A warm, smoky aroma invites you to the dinner table, where your eyes feast on the dazzling red color of curry. It is as if an artist has splashed a crimson tinge all over the dish. The first taste;unforgettable. A warm sensation runs through your body and sets your ears, eyes and palette buzzing. That is the beauty of red chilli powder.
South Asian food is all about spices. A plethora of spice varieties are available, each with their own distinct flavor. All South Asian dishes are heavy on spices, aroma and taste.
Red Chilli Powder:
Red chilli powder is definitely not for the faint-hearted. It is made in two ways:
- Pure Red Chilli Powder: One or two varieties of hot red chillis are ground together finely to form a bright red powder. This powder is the spiciest form as there are no other ingredients added to offset the hot flavor.
- Red ‘Chile’ Powder: This is a milder form of the spice as additives such as cumin, oregano, garlic powder, paprika and salt are mixed with the ground red chillis.
Red chili powder, or lal mirchi as known in the subcontinent, is used in preparing most South Asian curries, vegetables, condiments and oils. The dazzling red color enhances the look whereas the flavor adds heat to the dish. Most pickles, chutneys and marinades are made from red chilli powder. One of the most popular chutneys, South Asians have with their food is, Red Chilli Chutney:
- Chopped onions, garlic, ginger and coriander are blitzed in food processor till a rough paste is formed. Next lemon juice, salt, pepper and a generous dash of red chilli powder is added to give it the final touch. The dinner table is bound to heat up with this chutney.
Lets not forget, red chilli powder is very high in Vitamin C and Provitamin A, so enjoy the spicy food and maintain your health as well. One word of caution, especially for those whose system has not yet adapted to hot food, build up your appetite for red chillis slowly, otherwise you are bound to get an upset stomach.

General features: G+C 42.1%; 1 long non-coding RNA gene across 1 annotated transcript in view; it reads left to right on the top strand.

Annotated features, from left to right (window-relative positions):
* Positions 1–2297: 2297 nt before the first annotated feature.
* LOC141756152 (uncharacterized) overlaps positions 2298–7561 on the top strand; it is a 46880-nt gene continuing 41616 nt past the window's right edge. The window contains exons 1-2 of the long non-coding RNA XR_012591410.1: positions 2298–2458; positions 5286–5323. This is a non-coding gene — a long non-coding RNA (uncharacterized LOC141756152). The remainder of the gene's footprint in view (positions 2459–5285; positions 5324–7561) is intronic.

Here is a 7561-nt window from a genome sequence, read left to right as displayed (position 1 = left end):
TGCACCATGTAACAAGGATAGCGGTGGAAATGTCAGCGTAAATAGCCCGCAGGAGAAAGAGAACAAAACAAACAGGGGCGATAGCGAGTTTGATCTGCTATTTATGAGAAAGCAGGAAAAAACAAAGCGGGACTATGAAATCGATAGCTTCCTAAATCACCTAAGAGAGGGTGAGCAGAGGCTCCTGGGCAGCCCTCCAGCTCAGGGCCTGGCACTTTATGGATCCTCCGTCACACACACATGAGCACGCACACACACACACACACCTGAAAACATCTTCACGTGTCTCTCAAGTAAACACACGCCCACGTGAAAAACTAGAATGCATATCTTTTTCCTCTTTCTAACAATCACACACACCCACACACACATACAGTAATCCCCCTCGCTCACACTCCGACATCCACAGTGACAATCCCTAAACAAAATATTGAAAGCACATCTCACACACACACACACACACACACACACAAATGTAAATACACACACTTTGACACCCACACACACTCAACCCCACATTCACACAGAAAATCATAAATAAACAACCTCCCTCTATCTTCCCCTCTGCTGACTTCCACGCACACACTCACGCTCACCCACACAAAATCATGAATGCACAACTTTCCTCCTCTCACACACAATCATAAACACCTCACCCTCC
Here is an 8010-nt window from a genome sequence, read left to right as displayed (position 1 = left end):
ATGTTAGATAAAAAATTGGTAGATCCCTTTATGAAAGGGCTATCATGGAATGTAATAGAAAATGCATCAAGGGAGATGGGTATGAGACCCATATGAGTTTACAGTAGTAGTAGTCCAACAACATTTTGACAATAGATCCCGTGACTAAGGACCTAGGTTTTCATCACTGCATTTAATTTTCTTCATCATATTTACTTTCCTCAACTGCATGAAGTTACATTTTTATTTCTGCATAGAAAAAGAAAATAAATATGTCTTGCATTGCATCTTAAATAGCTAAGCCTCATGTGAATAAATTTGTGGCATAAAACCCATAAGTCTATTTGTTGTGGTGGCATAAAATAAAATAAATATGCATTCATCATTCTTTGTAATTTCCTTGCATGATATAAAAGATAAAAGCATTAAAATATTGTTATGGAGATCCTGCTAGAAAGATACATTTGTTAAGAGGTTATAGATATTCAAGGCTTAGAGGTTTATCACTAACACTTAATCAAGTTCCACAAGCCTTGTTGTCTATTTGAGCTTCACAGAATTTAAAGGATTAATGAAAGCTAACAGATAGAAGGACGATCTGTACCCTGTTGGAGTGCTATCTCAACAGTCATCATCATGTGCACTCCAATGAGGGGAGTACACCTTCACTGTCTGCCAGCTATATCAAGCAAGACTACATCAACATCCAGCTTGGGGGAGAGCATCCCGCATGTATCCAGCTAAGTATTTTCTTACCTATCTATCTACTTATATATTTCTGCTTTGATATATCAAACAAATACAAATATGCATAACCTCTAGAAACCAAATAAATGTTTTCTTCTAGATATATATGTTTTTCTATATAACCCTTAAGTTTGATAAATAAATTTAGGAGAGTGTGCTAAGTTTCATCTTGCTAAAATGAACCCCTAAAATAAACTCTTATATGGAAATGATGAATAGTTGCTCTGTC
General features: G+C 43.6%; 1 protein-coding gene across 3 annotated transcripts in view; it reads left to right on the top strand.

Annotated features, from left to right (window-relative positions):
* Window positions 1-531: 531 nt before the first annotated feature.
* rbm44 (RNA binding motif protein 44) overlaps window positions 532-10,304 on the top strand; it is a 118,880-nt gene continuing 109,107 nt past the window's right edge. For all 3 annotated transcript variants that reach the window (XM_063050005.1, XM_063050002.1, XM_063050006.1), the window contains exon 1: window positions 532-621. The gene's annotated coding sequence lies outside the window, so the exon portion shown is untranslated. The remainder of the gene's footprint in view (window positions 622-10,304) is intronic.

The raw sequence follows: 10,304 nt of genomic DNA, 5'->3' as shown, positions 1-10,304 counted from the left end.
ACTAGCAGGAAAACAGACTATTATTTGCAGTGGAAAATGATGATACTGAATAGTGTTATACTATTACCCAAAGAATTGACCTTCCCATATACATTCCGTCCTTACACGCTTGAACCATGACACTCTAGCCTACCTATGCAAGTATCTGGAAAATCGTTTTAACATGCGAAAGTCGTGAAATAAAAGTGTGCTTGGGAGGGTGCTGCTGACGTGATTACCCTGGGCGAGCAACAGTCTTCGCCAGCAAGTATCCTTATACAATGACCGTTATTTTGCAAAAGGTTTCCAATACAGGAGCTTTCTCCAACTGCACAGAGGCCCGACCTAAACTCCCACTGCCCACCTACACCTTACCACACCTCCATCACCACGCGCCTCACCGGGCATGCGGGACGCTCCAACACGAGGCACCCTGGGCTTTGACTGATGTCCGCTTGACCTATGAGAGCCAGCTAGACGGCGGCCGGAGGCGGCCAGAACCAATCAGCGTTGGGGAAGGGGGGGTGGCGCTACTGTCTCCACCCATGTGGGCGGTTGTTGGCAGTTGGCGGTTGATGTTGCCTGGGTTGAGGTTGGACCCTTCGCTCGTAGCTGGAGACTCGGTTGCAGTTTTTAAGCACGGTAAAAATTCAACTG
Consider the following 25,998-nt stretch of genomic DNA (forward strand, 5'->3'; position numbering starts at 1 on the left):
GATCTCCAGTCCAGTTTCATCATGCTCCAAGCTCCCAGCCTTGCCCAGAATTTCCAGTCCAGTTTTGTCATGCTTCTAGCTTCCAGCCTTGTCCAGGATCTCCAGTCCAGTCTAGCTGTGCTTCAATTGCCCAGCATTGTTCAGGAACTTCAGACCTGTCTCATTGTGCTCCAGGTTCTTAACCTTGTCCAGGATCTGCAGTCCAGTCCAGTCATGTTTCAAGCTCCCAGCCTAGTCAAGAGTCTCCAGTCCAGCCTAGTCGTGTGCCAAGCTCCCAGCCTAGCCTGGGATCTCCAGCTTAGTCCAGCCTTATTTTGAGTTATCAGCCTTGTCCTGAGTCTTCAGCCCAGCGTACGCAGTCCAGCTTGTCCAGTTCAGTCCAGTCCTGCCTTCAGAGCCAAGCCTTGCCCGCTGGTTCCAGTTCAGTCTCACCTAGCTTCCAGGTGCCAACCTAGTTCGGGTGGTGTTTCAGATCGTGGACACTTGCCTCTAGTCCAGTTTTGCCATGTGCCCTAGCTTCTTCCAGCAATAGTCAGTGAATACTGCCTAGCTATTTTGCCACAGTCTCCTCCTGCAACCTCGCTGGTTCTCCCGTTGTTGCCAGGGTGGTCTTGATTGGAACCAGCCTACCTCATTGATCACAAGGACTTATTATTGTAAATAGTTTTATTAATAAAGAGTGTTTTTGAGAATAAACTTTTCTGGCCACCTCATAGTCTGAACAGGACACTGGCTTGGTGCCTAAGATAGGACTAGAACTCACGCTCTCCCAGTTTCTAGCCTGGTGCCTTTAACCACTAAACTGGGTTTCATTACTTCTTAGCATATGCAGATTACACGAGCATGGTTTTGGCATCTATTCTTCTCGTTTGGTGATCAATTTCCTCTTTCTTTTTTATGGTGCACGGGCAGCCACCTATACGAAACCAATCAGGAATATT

Shining bright like the sun of the summer solstice, lies the turmeric powder in my larder. Legend has it that the origins of turmeric can be traced back 3000 years ago, to the Vedic culture of India. According to history, it was known as Indian Saffron in medieval Europe, as the expensive saffron spice was beyond the means for most people.
Turmeric or haldi as known in the subcontinent, gives a peppery taste to South Asian food but most importantly it enhance the beauty of the dish due to its deep orange color. Turmeric belongs to the family of ginger and is grown extensively in South Asia due to the tropical climate. However, South Asian are not the only ones that use turmeric in their cooking, the influence has spread far east till Thailand. Thai cuisine also includes the use of turmeric in their fare.
The turmeric plant is boiled for several hours and then subjected to severe heat in an oven, after which it is ground into a beautiful mustard colored powder. It is unknown to many people that turmeric is used to add color to mustards, canned beverages, cakes, orange juice, biscuits to name a few.
That is not all, other than enhancing the beauty of your cooking, it is also known to beautify yourself. In India, Pakistan and Bangladesh, it is a ceremonial ritual to scrub turmeric mixture on the bride to make her look radiant. You too can use it as a mask for glowing skin, acne problems and to slow down the aging process.
- Mix turmeric powder in milk and add a dash of rose water for fragrance. Apply the paste all over your face and neck an leave it be for about 10-15 minutes. Wash it off with cold water and see the difference.
These natural treatments have been handed down in South Asian culture for centuries. They are harmless and produce the best results. Similarly, turmeric has been used in Ayurvedic treatments as well. It is considered beneficial for gastrointestinal issues, as it is considered an anti-inflammatory agent.
Food needs to be appealing to the stomach as well as the eyes. Your eyes will always feast first. Using spices in your cooking with not only tantalize your palette, but their rich colors will awaken your sense of sight as well.